I believe that there is a large gap in current development practices in terms of association of identity and source code. This is something that a large percentage of people have been ignoring for quite some time. I was one of those people until recently. I started asking myself the question: How hard would it be for someone to write code and claim me as the author, basically forging code in my name? I realized that it was as simple as someone setting their authorship email and name in their
.gitconfig to the values of my email address and name.
The more I thought about this, the more it concerned me, and the more it seemed there must be a solution to this problem. This especially becomes a problem when you start talking about regulations around software development and the legal responsibility involved with software that is tightly coupled to human life and well-being, for example software in self-driving cars.
Coming from a security background, I knew that a digital signature could solve this problem. So, being familar with GPG, an encryption and digital signing tool that is often used to digitally sign and encrypt emails, I decided to search and see if Git supported integration with GPG. Sure enough it does, specifically for signing commits and tags. Knowing this, the next step was to setup and configure my machine, which is running macOS Sierra Version 10.12.6 (16G29).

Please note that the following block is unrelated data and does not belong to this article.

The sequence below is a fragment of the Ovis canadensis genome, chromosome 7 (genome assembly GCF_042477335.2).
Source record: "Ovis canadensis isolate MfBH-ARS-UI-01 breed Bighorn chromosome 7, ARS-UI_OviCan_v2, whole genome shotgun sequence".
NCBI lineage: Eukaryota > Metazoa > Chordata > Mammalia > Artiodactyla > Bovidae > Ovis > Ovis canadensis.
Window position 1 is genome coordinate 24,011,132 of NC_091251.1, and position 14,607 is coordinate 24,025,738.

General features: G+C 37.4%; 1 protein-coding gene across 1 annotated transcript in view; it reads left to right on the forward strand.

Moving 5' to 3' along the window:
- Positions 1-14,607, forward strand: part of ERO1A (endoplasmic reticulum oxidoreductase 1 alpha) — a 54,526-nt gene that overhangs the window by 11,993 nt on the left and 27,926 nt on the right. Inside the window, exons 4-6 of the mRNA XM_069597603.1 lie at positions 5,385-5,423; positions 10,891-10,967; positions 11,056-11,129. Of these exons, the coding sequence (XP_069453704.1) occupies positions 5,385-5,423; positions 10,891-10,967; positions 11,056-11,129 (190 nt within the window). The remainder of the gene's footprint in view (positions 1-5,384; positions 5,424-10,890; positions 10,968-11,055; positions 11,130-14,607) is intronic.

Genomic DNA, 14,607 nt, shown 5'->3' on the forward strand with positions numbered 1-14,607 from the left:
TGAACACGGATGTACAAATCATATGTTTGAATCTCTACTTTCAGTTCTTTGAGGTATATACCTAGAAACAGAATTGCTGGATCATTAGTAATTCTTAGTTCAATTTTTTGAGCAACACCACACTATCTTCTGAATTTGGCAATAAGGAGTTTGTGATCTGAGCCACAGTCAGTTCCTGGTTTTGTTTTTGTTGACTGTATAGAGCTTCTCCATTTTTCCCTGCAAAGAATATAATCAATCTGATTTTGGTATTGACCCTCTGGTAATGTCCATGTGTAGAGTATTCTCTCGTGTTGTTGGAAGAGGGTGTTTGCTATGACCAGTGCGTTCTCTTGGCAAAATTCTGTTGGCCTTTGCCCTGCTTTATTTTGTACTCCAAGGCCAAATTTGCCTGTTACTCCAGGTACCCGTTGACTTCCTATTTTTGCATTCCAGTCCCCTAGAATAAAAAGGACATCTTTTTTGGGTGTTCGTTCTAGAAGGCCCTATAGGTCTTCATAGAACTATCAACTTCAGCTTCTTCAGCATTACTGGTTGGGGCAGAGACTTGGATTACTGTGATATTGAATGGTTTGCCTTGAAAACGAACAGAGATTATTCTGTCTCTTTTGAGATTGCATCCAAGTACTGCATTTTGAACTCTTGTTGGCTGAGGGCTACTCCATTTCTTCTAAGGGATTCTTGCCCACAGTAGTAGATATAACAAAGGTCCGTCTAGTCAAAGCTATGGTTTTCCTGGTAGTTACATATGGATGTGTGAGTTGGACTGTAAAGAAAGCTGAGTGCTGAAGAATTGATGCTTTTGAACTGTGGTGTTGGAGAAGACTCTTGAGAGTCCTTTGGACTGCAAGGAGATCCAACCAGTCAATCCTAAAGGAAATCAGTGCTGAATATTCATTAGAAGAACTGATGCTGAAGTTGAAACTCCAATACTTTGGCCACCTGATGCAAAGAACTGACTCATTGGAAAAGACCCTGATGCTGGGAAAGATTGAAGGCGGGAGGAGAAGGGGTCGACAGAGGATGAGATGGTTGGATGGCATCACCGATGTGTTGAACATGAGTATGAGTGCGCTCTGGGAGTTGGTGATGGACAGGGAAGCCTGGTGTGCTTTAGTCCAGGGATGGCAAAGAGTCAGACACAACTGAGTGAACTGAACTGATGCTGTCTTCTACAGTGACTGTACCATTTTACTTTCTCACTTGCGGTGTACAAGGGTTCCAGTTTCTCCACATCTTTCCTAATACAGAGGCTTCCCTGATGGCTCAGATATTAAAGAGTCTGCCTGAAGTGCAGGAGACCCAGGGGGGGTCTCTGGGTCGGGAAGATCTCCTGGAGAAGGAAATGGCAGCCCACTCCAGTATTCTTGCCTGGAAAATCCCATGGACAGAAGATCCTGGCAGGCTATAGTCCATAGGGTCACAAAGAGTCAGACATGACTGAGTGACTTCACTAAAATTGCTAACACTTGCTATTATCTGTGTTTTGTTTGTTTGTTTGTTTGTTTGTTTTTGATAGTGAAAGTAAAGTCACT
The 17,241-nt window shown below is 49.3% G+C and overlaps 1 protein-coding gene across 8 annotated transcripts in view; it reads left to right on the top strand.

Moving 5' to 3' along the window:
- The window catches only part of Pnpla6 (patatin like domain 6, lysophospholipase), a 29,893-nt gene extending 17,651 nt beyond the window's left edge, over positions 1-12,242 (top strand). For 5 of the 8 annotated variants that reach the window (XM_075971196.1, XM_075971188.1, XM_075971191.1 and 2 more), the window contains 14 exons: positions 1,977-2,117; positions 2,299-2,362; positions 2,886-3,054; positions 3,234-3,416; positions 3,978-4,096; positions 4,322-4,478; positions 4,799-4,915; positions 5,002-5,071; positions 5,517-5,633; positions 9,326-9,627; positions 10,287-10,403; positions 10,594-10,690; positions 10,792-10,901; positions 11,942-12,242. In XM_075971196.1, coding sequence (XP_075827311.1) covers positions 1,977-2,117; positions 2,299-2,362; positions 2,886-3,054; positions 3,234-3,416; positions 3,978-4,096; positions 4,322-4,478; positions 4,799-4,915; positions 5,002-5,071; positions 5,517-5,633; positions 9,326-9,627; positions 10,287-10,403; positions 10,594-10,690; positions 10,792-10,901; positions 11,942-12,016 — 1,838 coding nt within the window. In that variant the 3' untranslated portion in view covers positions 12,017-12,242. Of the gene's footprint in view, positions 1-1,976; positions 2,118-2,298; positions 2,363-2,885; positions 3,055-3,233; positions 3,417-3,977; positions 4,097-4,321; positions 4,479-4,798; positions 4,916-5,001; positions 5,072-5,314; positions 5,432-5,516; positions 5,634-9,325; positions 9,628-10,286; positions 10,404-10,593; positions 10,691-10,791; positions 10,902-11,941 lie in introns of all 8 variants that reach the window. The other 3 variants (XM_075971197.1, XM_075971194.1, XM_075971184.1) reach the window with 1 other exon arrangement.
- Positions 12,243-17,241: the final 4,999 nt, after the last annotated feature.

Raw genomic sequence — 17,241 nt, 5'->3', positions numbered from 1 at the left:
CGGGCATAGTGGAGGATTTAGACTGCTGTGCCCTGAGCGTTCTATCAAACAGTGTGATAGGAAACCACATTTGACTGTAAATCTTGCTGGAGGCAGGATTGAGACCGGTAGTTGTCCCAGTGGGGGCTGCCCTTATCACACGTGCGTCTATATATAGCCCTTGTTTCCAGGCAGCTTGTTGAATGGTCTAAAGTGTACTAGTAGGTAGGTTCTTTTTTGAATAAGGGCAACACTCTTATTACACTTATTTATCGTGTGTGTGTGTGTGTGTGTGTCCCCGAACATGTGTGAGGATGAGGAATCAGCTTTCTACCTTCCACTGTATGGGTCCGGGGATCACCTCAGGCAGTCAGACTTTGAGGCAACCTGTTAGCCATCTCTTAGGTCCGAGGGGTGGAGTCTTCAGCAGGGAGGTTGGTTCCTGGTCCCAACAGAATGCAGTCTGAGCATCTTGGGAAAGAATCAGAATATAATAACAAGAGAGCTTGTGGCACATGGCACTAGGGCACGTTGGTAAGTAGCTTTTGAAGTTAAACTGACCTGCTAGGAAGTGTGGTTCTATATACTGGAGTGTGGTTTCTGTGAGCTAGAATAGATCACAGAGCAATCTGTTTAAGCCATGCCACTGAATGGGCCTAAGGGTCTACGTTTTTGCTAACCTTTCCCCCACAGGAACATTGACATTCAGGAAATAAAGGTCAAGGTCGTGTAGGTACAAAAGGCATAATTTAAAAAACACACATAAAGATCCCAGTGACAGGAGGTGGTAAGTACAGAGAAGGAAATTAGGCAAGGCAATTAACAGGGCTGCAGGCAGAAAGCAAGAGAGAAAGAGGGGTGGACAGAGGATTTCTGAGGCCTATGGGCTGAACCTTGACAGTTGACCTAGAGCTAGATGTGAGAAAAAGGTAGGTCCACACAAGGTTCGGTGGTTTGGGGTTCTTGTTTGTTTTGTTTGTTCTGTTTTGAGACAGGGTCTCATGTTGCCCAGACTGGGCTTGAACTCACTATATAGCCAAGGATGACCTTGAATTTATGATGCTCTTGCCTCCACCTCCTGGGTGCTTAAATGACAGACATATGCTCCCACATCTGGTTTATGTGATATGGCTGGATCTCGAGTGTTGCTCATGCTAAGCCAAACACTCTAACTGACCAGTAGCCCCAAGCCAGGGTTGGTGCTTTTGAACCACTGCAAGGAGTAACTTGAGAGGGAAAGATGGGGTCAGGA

The following is a breakdown of the final set of steps I took to get Git and GPG functioning together. It took me a number of tries to get to this point, as numerous articles didn’t seem to work for me with version 2.1.22 of GPG, which is what I am using. It is also probably worth mentionining that I am using Git version 2.13.3
The first thing is to make sure that you have the necessary dependencies installed. I did this via Homebrew, and recommend the same.
brew install gnupg gpg-agent pinentry-mac
The above installs
gpg) the tool set for digital signing,
gpg-agent a support tool for
gnugp to help securely manage your
gnugp key’s password while using it, and
pinentry-mac, a tool to securely prompt and manage password/pin entry.
Once you have the dependencies installed, assuming you don’t have a GPG key pair already, you need to create one. This is done by running the following command and following the on screen instructions.